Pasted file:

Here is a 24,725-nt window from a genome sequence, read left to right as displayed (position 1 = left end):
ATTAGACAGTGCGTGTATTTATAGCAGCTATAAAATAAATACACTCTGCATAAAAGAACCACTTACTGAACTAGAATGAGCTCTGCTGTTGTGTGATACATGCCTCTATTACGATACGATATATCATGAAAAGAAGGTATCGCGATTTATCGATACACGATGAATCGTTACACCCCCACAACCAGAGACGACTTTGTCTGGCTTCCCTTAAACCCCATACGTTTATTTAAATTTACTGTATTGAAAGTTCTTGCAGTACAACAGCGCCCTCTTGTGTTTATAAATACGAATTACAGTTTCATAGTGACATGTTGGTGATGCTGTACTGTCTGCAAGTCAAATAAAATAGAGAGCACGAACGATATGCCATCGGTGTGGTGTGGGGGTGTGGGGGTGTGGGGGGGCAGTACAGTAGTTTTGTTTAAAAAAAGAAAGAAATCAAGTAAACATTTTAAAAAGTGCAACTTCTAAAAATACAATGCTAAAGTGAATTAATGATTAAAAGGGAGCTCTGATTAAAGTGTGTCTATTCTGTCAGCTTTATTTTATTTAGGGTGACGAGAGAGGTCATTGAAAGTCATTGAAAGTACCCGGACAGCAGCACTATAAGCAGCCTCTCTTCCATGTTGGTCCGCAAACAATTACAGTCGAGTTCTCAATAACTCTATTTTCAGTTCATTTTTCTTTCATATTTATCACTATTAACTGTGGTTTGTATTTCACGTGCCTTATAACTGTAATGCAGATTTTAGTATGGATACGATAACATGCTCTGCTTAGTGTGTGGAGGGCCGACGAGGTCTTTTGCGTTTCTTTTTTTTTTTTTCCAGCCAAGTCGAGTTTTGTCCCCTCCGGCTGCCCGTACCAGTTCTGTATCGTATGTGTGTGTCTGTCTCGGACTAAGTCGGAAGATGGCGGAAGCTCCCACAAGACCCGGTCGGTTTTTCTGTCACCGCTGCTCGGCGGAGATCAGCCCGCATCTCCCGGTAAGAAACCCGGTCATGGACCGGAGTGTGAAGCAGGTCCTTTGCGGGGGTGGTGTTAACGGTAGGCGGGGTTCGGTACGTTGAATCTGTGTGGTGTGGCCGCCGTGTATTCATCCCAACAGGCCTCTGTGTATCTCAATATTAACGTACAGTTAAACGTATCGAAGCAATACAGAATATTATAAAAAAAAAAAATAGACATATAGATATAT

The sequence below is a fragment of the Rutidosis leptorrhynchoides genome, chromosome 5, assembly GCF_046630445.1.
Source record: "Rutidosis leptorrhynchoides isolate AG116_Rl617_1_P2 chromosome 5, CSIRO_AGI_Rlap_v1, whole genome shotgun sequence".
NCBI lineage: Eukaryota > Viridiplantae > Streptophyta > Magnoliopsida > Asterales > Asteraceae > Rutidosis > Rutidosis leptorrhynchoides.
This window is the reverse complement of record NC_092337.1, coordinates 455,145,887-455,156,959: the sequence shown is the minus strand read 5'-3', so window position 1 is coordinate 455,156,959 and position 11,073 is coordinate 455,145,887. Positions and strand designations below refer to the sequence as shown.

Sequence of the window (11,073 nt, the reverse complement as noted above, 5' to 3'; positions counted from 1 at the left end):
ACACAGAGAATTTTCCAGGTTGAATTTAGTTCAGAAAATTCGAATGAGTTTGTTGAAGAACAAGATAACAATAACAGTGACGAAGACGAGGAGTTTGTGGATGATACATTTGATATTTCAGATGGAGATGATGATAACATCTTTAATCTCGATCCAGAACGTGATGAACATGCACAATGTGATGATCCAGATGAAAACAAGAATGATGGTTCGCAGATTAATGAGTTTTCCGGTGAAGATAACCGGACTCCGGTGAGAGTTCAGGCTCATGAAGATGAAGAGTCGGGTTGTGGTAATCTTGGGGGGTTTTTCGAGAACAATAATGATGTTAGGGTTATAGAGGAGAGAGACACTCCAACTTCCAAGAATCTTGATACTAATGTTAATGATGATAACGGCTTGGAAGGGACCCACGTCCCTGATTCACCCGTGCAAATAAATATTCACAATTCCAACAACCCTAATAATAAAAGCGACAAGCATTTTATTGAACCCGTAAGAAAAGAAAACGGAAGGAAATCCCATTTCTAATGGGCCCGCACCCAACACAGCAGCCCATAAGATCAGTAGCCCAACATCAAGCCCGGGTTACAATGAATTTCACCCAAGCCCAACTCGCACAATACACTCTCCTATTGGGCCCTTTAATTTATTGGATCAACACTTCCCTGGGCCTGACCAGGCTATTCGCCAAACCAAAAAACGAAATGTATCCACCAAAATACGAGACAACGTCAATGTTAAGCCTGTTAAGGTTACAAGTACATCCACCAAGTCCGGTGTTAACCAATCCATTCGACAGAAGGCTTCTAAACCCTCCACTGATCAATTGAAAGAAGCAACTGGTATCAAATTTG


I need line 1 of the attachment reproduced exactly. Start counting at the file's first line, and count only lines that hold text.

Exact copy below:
Here is a 24,725-nt window from a genome sequence, read left to right as displayed (position 1 = left end):